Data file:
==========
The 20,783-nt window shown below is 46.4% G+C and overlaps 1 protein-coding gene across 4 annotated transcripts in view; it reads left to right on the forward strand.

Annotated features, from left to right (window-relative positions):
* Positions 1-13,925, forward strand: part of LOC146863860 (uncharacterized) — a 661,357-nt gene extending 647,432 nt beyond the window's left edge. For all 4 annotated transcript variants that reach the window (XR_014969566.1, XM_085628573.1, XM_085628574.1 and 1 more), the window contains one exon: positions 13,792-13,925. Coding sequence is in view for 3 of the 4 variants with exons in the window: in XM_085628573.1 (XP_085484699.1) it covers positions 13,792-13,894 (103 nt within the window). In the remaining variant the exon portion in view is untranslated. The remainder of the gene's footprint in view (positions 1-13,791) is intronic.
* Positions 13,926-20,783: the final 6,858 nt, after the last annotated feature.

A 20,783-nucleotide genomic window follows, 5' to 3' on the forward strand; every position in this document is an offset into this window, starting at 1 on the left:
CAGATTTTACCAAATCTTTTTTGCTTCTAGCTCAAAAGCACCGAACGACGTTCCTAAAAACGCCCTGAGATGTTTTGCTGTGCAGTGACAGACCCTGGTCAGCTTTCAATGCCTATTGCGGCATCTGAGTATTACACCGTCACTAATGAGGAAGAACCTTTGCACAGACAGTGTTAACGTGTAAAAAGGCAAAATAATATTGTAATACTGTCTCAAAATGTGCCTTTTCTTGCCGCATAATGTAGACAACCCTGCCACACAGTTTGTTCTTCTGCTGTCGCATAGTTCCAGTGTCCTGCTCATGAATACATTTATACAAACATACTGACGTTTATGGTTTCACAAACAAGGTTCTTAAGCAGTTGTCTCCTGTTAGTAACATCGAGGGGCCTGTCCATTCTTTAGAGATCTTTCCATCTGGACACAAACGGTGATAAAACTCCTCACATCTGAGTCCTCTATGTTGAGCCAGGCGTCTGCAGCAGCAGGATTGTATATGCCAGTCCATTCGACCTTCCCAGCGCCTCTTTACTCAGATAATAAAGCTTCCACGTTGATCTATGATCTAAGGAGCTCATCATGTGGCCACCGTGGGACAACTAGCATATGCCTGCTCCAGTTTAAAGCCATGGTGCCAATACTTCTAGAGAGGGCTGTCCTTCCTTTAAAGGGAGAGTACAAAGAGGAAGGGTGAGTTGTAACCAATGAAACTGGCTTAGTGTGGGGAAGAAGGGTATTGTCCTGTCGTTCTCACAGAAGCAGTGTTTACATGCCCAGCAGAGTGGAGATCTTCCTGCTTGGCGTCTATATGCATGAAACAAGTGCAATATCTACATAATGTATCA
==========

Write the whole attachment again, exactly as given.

The 20,783-nt window shown below is 46.4% G+C and overlaps 1 protein-coding gene across 4 annotated transcripts in view; it reads left to right on the forward strand.

Annotated features, from left to right (window-relative positions):
* Positions 1-13,925, forward strand: part of LOC146863860 (uncharacterized) — a 661,357-nt gene extending 647,432 nt beyond the window's left edge. For all 4 annotated transcript variants that reach the window (XR_014969566.1, XM_085628573.1, XM_085628574.1 and 1 more), the window contains one exon: positions 13,792-13,925. Coding sequence is in view for 3 of the 4 variants with exons in the window: in XM_085628573.1 (XP_085484699.1) it covers positions 13,792-13,894 (103 nt within the window). In the remaining variant the exon portion in view is untranslated. The remainder of the gene's footprint in view (positions 1-13,791) is intronic.
* Positions 13,926-20,783: the final 6,858 nt, after the last annotated feature.

A 20,783-nucleotide genomic window follows, 5' to 3' on the forward strand; every position in this document is an offset into this window, starting at 1 on the left:
CAGATTTTACCAAATCTTTTTTGCTTCTAGCTCAAAAGCACCGAACGACGTTCCTAAAAACGCCCTGAGATGTTTTGCTGTGCAGTGACAGACCCTGGTCAGCTTTCAATGCCTATTGCGGCATCTGAGTATTACACCGTCACTAATGAGGAAGAACCTTTGCACAGACAGTGTTAACGTGTAAAAAGGCAAAATAATATTGTAATACTGTCTCAAAATGTGCCTTTTCTTGCCGCATAATGTAGACAACCCTGCCACACAGTTTGTTCTTCTGCTGTCGCATAGTTCCAGTGTCCTGCTCATGAATACATTTATACAAACATACTGACGTTTATGGTTTCACAAACAAGGTTCTTAAGCAGTTGTCTCCTGTTAGTAACATCGAGGGGCCTGTCCATTCTTTAGAGATCTTTCCATCTGGACACAAACGGTGATAAAACTCCTCACATCTGAGTCCTCTATGTTGAGCCAGGCGTCTGCAGCAGCAGGATTGTATATGCCAGTCCATTCGACCTTCCCAGCGCCTCTTTACTCAGATAATAAAGCTTCCACGTTGATCTATGATCTAAGGAGCTCATCATGTGGCCACCGTGGGACAACTAGCATATGCCTGCTCCAGTTTAAAGCCATGGTGCCAATACTTCTAGAGAGGGCTGTCCTTCCTTTAAAGGGAGAGTACAAAGAGGAAGGGTGAGTTGTAACCAATGAAACTGGCTTAGTGTGGGGAAGAAGGGTATTGTCCTGTCGTTCTCACAGAAGCAGTGTTTACATGCCCAGCAGAGTGGAGATCTTCCTGCTTGGCGTCTATATGCATGAAACAAGTGCAATATCTACATAATGTATCA